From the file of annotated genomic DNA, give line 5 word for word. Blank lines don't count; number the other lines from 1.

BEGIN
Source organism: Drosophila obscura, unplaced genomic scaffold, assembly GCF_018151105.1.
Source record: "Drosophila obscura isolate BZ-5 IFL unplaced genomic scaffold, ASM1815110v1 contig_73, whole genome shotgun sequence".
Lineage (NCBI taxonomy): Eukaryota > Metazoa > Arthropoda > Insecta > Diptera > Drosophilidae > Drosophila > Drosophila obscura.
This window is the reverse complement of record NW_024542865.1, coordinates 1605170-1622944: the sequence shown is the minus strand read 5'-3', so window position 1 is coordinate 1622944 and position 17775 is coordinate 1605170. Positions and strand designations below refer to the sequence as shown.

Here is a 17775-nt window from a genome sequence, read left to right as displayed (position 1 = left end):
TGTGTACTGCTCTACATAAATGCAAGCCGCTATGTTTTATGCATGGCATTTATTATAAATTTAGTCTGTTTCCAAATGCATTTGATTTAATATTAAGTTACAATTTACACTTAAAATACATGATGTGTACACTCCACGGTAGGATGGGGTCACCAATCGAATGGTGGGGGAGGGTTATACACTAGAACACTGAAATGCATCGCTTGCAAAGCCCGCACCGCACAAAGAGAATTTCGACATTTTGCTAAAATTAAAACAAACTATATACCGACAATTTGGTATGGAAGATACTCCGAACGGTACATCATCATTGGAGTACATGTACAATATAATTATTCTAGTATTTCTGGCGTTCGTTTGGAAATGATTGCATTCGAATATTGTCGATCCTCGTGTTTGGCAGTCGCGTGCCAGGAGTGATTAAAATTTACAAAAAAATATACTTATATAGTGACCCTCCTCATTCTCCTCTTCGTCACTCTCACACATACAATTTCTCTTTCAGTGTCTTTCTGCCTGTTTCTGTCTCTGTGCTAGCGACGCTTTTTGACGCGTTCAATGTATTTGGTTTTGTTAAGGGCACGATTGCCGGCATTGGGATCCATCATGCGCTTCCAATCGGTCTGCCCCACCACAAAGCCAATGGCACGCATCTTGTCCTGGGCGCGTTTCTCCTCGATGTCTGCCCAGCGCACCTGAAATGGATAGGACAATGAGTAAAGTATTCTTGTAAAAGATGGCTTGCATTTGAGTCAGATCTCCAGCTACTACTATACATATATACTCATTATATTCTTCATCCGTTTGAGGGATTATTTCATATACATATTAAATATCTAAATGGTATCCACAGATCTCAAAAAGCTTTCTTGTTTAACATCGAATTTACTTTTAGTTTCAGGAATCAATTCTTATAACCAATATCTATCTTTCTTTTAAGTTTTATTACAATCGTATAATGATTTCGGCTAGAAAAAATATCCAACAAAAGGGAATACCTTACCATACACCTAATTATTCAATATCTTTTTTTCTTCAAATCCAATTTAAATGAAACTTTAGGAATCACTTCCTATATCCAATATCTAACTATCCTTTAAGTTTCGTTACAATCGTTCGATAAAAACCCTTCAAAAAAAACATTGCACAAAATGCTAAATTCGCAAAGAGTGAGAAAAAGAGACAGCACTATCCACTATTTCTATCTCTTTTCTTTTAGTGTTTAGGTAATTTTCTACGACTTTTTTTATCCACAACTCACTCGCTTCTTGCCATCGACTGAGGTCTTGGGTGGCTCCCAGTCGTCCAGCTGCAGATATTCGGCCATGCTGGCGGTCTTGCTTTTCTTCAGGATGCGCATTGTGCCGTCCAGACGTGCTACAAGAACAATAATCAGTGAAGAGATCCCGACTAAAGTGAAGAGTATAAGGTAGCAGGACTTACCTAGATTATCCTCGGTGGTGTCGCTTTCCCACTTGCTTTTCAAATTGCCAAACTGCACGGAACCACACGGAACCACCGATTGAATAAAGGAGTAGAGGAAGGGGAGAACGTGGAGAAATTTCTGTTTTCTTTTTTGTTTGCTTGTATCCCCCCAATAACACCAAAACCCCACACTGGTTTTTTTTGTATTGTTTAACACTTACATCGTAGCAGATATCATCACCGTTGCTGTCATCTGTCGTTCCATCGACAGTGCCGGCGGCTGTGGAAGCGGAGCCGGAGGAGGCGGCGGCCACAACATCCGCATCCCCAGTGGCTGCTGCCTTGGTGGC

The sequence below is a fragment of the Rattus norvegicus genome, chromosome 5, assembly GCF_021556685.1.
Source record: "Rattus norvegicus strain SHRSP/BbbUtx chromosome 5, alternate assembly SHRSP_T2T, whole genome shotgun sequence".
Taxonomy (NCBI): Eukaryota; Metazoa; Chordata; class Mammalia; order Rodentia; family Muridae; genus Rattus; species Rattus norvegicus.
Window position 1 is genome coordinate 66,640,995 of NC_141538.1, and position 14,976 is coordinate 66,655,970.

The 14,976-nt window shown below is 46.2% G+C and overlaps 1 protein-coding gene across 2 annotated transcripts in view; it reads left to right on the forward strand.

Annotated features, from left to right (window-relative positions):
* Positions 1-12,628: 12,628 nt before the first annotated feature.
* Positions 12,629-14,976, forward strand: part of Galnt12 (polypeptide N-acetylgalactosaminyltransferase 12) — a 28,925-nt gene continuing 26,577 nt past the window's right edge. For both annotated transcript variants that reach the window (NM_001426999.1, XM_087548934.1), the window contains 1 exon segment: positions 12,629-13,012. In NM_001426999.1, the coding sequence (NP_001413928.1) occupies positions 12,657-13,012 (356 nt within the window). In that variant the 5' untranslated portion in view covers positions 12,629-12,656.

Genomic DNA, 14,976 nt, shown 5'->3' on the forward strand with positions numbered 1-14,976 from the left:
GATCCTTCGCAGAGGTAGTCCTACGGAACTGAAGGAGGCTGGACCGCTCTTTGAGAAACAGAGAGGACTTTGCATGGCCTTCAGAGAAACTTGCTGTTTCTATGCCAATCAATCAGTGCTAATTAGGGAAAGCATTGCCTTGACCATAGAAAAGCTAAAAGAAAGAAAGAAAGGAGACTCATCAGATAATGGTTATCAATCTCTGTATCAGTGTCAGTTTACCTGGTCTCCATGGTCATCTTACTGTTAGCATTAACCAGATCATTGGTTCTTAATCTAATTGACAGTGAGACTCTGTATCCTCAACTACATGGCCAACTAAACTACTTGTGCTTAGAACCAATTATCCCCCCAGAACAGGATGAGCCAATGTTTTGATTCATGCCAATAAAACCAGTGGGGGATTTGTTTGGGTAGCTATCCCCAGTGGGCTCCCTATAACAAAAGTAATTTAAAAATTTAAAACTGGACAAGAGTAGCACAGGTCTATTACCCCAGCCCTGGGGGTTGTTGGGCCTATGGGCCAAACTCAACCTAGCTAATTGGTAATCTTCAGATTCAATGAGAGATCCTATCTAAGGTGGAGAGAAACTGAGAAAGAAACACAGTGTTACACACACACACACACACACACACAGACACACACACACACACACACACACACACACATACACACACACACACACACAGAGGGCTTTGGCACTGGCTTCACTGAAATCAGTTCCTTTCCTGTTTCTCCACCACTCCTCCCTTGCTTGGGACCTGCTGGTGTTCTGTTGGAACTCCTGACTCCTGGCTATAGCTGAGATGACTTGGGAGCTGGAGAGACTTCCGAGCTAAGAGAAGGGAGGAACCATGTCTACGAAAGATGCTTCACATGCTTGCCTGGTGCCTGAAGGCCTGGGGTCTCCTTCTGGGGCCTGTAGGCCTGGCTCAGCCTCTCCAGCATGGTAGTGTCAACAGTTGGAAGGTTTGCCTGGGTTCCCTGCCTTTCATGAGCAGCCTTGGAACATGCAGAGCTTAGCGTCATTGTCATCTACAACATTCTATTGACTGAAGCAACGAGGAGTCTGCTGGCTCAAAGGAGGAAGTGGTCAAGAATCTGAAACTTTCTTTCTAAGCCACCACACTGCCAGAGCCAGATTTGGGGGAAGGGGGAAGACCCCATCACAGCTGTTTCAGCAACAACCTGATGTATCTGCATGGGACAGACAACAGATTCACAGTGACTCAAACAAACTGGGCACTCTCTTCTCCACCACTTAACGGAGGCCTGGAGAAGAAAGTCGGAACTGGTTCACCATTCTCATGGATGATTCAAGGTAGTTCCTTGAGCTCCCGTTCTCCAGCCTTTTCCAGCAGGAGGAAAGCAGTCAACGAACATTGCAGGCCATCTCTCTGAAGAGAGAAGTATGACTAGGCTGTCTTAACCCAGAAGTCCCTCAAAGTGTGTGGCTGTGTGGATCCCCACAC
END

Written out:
Here is a 17775-nt window from a genome sequence, read left to right as displayed (position 1 = left end):